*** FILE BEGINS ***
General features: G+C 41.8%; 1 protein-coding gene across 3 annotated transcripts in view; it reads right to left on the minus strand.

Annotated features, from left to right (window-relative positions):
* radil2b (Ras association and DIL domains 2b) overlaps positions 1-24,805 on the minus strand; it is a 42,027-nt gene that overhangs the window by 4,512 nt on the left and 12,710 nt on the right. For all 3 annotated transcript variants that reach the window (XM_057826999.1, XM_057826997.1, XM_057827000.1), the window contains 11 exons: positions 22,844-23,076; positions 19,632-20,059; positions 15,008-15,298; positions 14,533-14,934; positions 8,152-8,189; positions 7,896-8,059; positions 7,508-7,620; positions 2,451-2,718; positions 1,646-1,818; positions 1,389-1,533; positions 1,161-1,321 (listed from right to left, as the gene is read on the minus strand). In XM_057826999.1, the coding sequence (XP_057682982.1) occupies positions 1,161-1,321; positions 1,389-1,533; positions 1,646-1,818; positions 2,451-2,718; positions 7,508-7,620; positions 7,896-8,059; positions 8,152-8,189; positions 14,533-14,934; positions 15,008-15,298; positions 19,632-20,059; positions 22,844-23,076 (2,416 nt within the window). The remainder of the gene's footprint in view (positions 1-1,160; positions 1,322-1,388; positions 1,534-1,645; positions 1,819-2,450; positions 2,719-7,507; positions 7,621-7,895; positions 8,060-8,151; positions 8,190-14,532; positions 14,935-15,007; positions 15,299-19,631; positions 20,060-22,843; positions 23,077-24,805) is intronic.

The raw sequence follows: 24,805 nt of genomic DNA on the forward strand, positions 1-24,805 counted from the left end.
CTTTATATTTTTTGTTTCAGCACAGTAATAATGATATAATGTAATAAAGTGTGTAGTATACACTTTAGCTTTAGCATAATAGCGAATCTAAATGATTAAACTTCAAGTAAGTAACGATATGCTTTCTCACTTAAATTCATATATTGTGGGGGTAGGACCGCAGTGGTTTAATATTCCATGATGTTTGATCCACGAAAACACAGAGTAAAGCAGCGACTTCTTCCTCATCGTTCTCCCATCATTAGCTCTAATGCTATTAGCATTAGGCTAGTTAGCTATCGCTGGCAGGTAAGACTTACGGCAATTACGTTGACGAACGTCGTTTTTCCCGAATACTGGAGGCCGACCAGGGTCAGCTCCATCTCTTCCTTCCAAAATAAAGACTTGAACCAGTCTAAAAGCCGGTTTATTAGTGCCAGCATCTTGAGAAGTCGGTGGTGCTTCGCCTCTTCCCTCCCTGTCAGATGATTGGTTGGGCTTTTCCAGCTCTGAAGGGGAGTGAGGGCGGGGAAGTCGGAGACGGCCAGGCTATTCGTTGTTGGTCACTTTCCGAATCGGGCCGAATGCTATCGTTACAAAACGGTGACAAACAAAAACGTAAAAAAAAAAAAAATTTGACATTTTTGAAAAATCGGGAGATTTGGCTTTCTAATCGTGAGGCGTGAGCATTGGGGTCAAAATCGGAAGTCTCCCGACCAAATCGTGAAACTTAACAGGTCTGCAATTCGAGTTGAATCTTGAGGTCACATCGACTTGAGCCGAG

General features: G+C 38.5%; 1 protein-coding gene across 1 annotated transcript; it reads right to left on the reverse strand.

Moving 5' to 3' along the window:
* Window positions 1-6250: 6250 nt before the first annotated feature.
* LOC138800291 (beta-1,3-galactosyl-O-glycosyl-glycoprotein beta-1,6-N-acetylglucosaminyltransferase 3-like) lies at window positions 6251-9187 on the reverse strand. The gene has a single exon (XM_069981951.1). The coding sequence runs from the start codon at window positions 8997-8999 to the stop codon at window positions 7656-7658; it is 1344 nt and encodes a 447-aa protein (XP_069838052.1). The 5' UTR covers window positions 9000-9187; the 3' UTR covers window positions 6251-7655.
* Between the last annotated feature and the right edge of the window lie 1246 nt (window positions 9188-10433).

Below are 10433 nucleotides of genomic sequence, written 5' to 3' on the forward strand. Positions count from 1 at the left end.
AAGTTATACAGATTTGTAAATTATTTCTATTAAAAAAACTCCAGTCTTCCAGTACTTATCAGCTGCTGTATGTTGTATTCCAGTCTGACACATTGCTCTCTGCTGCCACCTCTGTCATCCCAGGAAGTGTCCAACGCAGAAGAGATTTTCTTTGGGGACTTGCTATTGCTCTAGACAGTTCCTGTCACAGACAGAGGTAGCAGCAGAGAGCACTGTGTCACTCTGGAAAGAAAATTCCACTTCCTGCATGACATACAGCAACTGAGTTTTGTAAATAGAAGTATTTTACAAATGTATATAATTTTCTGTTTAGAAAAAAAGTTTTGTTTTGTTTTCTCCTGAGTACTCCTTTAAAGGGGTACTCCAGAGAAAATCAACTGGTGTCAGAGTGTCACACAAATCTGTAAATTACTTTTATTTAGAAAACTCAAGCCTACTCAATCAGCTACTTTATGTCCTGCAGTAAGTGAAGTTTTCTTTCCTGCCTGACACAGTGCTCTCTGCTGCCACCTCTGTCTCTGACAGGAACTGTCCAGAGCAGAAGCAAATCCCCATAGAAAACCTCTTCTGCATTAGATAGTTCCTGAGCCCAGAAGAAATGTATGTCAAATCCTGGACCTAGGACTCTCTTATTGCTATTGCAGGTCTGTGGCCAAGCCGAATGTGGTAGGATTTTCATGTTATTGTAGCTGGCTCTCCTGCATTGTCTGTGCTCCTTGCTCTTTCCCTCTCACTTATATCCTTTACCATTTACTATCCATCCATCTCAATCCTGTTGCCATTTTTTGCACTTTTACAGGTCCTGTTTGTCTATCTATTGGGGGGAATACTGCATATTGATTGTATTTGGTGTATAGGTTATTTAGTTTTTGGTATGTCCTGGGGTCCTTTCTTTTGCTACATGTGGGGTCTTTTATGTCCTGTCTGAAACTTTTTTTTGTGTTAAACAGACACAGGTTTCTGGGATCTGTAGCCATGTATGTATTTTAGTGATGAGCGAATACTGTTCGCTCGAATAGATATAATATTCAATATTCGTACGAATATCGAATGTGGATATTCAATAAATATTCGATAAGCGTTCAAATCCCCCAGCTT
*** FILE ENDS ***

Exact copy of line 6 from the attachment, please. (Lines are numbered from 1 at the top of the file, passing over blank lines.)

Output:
General features: G+C 38.5%; 1 protein-coding gene across 1 annotated transcript; it reads right to left on the reverse strand.